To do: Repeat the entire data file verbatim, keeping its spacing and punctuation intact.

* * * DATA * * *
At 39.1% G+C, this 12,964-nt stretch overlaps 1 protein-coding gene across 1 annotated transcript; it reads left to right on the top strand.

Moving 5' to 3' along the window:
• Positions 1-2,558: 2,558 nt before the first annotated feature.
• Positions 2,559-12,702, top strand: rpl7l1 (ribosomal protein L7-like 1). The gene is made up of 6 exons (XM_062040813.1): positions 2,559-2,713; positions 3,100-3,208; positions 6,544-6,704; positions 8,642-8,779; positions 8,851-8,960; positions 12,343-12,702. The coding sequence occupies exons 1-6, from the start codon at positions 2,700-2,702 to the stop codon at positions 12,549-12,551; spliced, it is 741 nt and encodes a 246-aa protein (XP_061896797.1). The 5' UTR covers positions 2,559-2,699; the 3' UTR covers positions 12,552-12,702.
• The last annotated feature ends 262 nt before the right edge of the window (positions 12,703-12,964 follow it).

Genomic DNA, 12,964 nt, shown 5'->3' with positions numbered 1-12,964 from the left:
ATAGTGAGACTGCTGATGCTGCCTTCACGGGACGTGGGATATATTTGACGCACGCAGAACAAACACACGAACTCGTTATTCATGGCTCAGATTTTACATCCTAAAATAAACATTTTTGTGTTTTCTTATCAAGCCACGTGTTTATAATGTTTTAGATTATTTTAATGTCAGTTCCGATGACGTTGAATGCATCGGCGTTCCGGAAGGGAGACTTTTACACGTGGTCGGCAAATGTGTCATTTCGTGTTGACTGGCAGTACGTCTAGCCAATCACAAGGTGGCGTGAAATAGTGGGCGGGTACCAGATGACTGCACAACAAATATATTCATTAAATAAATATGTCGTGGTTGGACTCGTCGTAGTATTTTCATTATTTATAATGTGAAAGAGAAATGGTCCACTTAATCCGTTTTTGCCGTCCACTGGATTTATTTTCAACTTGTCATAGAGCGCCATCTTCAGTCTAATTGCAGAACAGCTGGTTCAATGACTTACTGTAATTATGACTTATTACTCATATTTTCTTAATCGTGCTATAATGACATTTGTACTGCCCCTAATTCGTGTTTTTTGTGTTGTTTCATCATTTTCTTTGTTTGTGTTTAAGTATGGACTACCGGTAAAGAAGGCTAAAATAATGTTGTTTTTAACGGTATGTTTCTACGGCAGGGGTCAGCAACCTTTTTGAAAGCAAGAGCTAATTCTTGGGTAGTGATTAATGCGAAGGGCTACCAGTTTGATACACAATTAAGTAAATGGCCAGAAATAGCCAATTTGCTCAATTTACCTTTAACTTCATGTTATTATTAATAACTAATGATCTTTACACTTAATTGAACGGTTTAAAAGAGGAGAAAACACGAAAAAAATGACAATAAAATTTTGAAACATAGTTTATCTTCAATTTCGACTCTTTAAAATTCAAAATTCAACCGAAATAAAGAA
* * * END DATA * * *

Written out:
At 39.1% G+C, this 12,964-nt stretch overlaps 1 protein-coding gene across 1 annotated transcript; it reads left to right on the top strand.

Moving 5' to 3' along the window:
• Positions 1-2,558: 2,558 nt before the first annotated feature.
• Positions 2,559-12,702, top strand: rpl7l1 (ribosomal protein L7-like 1). The gene is made up of 6 exons (XM_062040813.1): positions 2,559-2,713; positions 3,100-3,208; positions 6,544-6,704; positions 8,642-8,779; positions 8,851-8,960; positions 12,343-12,702. The coding sequence occupies exons 1-6, from the start codon at positions 2,700-2,702 to the stop codon at positions 12,549-12,551; spliced, it is 741 nt and encodes a 246-aa protein (XP_061896797.1). The 5' UTR covers positions 2,559-2,699; the 3' UTR covers positions 12,552-12,702.
• The last annotated feature ends 262 nt before the right edge of the window (positions 12,703-12,964 follow it).

Genomic DNA, 12,964 nt, shown 5'->3' with positions numbered 1-12,964 from the left:
ATAGTGAGACTGCTGATGCTGCCTTCACGGGACGTGGGATATATTTGACGCACGCAGAACAAACACACGAACTCGTTATTCATGGCTCAGATTTTACATCCTAAAATAAACATTTTTGTGTTTTCTTATCAAGCCACGTGTTTATAATGTTTTAGATTATTTTAATGTCAGTTCCGATGACGTTGAATGCATCGGCGTTCCGGAAGGGAGACTTTTACACGTGGTCGGCAAATGTGTCATTTCGTGTTGACTGGCAGTACGTCTAGCCAATCACAAGGTGGCGTGAAATAGTGGGCGGGTACCAGATGACTGCACAACAAATATATTCATTAAATAAATATGTCGTGGTTGGACTCGTCGTAGTATTTTCATTATTTATAATGTGAAAGAGAAATGGTCCACTTAATCCGTTTTTGCCGTCCACTGGATTTATTTTCAACTTGTCATAGAGCGCCATCTTCAGTCTAATTGCAGAACAGCTGGTTCAATGACTTACTGTAATTATGACTTATTACTCATATTTTCTTAATCGTGCTATAATGACATTTGTACTGCCCCTAATTCGTGTTTTTTGTGTTGTTTCATCATTTTCTTTGTTTGTGTTTAAGTATGGACTACCGGTAAAGAAGGCTAAAATAATGTTGTTTTTAACGGTATGTTTCTACGGCAGGGGTCAGCAACCTTTTTGAAAGCAAGAGCTAATTCTTGGGTAGTGATTAATGCGAAGGGCTACCAGTTTGATACACAATTAAGTAAATGGCCAGAAATAGCCAATTTGCTCAATTTACCTTTAACTTCATGTTATTATTAATAACTAATGATCTTTACACTTAATTGAACGGTTTAAAAGAGGAGAAAACACGAAAAAAATGACAATAAAATTTTGAAACATAGTTTATCTTCAATTTCGACTCTTTAAAATTCAAAATTCAACCGAAATAAAGAA